Constructed on Labor Day of 1990. Pre-fabricated the same year in May. The work crew consisted of Willy Hersman, Gretchen Staeheli, Dave Staeheli, Ron Van Bergeyk, Doug White and Ken Zafren. On Saturday six loads were helicoptered in by Lambert De Gavere and were all in place by 4:00 p.m. The rest of the day the crew prepared the construction site in partly cloudy conditions. Sunday weather got even better and allowed for the framing, insulating and installation of vapor barrier. The metal siding was installed in the darkness in preparation for rain, which never came. The same evening Doug White flew out with pilot Mike Meekin. On Monday the crew installed windows, door, more insulation and vapor barrier. Finishing touches were administered to the outside. Ken Zafren flew out that same night. On Tuesday weather deteriorated, 2 inches of snow fell, but it did not slow progress. The inside got painted for the second time and 3 tons of rocks were placed on the outriggers to stabilize the hut, front porch was added. After finishing the hut the crew utilized two days to accomplish several extra projects and build a taxi stand by the airstrip, 600 feet below the hut, a 4x6 metal shed protecting those awaiting a plane or supplies from getting wet. Unfortunately the shed collapsed over time and is no longer in use. They flew out on Friday with Meekin (Scree, October 1990).

On July 2009 Greg and Mary Beth Bragiel flew into the hut with Meekin to clean, organize, caulk, paint exterior, place bear guard on back window, paint floor and out house.


(989 KB)
2003 Scandinavian Peaks Hut Info
Use this information with caution. It is very old. The maps may still be useful.

NOTE: Many of the documents are in PDF format and require Adobe Acrobat Reader for viewing. Acrobat Reader software may be downloaded for free from Adobe Systems, Inc.

Scandinavian Peaks Hut in 2005. False Denmark is in the background. Photo © William Finley Wayne Todd, Carrie Wang, Chris Cannon and Toby Schwoerer get a weather break. Photo © Wayne Todd Marybeth Bragiel paints window trim. Photo © Greg Bragiel A freshly painted hut and privy (bring WAG bags) dry in the sun. Photo © Greg Bragiel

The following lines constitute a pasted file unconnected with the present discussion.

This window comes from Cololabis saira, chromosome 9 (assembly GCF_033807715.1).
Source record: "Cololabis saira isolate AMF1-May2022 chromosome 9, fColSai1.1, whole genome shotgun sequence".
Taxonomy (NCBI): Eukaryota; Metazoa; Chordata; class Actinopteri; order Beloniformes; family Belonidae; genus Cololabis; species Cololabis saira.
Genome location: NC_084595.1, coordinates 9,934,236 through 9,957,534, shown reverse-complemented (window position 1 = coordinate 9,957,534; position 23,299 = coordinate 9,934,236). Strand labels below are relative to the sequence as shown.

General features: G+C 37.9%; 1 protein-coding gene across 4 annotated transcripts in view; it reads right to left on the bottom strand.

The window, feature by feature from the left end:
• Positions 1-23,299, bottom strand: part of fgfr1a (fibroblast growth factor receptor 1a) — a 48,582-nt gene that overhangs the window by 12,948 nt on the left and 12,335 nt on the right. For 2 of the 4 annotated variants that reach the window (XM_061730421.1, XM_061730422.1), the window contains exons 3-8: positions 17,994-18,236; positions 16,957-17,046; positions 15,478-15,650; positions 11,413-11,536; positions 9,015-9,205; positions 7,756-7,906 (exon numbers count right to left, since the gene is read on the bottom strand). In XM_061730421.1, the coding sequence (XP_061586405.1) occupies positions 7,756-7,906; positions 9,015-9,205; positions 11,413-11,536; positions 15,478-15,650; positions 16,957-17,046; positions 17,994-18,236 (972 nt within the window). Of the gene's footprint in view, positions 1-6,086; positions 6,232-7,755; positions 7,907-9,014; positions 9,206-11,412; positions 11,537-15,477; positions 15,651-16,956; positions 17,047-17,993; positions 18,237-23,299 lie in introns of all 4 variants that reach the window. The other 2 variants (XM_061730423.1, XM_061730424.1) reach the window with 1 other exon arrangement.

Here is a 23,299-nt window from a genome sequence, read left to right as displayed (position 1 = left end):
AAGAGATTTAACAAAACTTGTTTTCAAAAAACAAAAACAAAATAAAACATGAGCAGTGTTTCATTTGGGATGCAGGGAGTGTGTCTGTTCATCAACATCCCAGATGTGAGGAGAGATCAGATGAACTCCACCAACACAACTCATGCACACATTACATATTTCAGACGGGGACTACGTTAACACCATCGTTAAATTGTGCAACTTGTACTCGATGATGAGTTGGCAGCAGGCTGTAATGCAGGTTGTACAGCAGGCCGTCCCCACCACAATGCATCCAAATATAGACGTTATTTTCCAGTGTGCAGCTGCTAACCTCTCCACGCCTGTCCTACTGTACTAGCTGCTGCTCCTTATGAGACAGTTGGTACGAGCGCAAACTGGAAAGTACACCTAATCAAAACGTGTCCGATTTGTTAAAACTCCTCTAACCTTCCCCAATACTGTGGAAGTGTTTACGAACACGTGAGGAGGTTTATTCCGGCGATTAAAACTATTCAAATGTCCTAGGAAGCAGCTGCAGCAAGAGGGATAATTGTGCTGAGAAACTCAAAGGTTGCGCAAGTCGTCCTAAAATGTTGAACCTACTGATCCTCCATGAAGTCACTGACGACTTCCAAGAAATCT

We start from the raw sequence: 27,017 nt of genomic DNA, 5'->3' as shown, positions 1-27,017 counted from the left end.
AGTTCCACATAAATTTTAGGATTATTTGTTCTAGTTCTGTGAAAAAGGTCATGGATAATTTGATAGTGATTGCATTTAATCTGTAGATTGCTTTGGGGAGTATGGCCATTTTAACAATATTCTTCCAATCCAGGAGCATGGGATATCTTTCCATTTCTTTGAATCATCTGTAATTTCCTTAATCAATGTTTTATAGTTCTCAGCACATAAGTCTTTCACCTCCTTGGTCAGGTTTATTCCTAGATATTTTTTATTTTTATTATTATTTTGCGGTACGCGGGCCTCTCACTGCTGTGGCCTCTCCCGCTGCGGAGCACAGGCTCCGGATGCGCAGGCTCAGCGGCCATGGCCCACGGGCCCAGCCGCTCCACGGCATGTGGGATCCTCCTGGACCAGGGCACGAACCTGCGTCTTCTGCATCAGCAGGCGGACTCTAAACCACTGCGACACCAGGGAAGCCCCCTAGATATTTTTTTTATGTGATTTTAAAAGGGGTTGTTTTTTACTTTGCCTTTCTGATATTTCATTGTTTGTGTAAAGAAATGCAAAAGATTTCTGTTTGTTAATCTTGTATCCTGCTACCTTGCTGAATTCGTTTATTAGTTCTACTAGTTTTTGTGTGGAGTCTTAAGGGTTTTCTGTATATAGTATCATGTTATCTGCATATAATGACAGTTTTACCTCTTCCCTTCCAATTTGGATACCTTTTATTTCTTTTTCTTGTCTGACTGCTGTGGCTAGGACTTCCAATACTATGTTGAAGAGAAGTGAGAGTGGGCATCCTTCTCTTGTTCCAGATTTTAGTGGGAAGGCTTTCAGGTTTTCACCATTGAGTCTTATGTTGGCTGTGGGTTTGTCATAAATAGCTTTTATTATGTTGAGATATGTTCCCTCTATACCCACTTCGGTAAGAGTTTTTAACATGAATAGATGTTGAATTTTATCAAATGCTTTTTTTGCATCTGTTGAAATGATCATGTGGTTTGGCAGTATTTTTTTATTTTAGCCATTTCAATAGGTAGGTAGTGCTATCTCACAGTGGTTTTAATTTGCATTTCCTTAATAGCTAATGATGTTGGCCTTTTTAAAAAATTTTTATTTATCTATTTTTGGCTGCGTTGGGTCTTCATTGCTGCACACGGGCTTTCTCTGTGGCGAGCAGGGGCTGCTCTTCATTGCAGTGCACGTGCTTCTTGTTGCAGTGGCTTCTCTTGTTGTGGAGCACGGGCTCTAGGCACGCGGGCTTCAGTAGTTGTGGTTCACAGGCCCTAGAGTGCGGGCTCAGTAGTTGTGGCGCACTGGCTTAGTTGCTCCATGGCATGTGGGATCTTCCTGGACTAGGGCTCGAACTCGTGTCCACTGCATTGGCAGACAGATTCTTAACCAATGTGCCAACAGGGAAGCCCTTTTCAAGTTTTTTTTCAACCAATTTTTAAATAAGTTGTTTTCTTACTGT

A freshly painted hut is backdropped by False Norway Peak. Photo © Greg Bragiel Chris Cannon, Toby Schwoerer and Carrie Wang wait out a long storm by playing Settlers. Photo © Wayne Todd Finland and Sweden Peak backdrop the hut. Note the down time igloo. Photo © Wayne Todd Chris and Toby ski out from the hut. They returned a day later. Photo © Wayne Todd
The Matanuska Glacier backdrops the hut. Marcus Baker Peak is at top right. Photo © Travis Taylor Norway Peak is one of a dozen peaks than can be climbed in a day from the hut. Glacier travel skills are  required for most. Photo © Wayne Todd Loft window repair. Photo © Wayne Todd

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Many thanks to: Wayne Todd, Tim Silvers, Ross Noffsinger, Steve Gruhn, Carrie Wang, Billy Finley and many others who provided information, ideas and photos. And thanks to Willy Hersman who created, managed and hosted the first MCA website, without which this site's development would have been so much more difficult. Current website donated by Couloir Graphics.